As well as the changes to our own formats as set out by NZ Cricket, there have been changes made to the general laws of cricket which are summarised below.

Senior teams should check with their Umpires regarding interpretations of the new laws, while players and coaches who also officiate should check these so that they know what is happening too.

ICC Laws

This year has seen a full overhaul of the Laws of Cricket by the MCC. While many of the rule changes are not relevant for community cricket there are some that you should be aware of.

  • The new Code of Laws is written in language applying to all persons, regardless of gender. The new Code includes an increased use of generic nouns like ‘fielder’ and ‘bowler’ and uses ‘he/she’ when required, together with a broadened disclaimer covering all genders. The term ‘batsman’ remains, however.
  • The Handled the ball Law has been deleted, with its contents merged into Obstructing the field, reducing the list of dismissals from ten to nine. This will have no effect on whether a batsman is dismissed; rather, it is just the method of dismissal that might be changed.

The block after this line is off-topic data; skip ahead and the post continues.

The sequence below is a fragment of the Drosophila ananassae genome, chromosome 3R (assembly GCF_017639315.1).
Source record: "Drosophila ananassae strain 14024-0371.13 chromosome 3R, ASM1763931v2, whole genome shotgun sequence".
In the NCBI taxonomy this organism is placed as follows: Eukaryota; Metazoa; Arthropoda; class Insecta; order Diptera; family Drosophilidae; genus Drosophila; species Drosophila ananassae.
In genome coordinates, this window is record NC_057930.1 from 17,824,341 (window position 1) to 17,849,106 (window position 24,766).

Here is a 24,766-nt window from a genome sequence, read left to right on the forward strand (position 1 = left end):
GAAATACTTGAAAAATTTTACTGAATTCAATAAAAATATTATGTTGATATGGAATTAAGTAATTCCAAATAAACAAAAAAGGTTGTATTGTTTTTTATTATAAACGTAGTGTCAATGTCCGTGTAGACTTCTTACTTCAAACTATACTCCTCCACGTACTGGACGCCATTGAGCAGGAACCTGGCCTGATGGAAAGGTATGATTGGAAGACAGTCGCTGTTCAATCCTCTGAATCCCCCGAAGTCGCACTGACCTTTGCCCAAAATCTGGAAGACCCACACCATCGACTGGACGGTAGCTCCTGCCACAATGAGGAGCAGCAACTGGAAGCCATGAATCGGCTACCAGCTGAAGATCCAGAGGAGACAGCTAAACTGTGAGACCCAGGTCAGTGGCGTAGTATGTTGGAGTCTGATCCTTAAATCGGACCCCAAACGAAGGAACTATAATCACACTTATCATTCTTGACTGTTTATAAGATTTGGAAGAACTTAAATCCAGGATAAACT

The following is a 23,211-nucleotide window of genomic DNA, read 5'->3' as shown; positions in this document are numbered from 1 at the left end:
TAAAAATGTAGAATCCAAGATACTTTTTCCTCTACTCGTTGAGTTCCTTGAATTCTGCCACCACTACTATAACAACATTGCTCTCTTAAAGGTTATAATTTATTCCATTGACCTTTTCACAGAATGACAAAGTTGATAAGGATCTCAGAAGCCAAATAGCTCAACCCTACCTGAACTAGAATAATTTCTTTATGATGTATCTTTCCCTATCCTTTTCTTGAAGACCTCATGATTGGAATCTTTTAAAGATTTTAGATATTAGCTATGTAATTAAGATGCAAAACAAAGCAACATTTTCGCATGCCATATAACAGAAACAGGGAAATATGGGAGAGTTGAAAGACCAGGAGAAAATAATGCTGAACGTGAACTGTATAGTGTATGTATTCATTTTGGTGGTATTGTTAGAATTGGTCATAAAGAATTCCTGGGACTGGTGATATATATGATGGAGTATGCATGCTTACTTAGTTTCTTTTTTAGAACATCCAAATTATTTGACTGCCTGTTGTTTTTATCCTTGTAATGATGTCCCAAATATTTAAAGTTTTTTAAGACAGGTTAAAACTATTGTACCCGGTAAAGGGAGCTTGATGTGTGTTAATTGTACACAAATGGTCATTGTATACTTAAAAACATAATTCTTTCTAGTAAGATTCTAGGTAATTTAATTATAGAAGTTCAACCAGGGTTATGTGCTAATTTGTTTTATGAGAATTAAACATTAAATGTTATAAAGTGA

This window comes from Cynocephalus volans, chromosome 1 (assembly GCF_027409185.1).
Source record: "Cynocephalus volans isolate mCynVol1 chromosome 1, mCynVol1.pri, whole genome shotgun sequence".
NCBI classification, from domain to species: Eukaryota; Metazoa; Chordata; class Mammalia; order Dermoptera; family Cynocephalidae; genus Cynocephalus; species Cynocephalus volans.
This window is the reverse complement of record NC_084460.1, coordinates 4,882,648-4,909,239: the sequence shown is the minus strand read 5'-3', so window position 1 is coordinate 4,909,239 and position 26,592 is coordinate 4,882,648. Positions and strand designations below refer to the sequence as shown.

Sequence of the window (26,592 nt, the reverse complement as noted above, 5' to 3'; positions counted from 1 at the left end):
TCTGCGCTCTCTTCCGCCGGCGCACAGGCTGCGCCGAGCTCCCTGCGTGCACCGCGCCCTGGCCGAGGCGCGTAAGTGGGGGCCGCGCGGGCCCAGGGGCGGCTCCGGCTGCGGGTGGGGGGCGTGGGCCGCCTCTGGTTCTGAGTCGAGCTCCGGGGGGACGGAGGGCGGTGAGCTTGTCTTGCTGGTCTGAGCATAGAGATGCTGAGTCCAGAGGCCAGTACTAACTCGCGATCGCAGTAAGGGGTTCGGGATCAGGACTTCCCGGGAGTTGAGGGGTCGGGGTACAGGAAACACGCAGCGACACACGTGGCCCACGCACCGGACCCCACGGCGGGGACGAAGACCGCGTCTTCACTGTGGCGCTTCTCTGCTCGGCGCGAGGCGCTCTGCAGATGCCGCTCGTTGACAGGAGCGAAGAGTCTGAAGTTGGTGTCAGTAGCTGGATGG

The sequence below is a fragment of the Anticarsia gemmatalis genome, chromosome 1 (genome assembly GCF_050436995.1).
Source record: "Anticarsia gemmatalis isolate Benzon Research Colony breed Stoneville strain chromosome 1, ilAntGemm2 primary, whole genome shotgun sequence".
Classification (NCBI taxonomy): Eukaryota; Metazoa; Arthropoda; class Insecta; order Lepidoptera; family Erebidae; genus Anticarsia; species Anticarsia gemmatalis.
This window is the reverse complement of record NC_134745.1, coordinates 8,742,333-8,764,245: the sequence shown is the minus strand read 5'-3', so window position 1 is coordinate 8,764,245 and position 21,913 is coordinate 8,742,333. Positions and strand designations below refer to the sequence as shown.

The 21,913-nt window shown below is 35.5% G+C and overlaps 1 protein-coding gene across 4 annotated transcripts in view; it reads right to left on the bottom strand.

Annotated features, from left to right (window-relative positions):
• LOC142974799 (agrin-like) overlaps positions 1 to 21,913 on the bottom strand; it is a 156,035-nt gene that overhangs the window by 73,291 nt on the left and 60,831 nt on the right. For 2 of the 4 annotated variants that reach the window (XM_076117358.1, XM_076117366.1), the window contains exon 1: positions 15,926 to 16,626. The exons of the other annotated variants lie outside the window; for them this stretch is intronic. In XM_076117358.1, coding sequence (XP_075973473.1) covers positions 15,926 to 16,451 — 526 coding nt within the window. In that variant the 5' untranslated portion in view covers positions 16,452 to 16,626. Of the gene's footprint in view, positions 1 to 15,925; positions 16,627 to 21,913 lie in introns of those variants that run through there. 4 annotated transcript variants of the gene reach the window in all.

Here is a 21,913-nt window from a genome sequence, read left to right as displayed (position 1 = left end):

• Law 5 (The Bat) places limits on the thickness of the edges and the overall depth of the bat. The maximum dimensions will be 108mm in width (unchanged), 67mm in depth with 40mm edges.
  • Law 8.3.4. has been changed, to help prevent injuries, to allow specially designed mechanisms which tether the bails to the stumps, thereby restricting the distance that they can fly off the stumps but without limiting their ability to be dislodged.
  • Law 30 (Batsman out of his/her ground) has been amended to give protection to a running or diving batsman whose bat bounces up after having been grounded beyond the popping crease.
  • Law 41.15 now prevents the batsman from taking stance in a position where he/she will inevitably encroach on the protected area.
  • Law 41.16 has changed so that the non-striker risks being Run out if he/she leaves his/her ground before the bowler would normally be expected to release the ball.

To see a full summary of all law changes that have taken place click here.

Click here for the Laws of Cricket in full.

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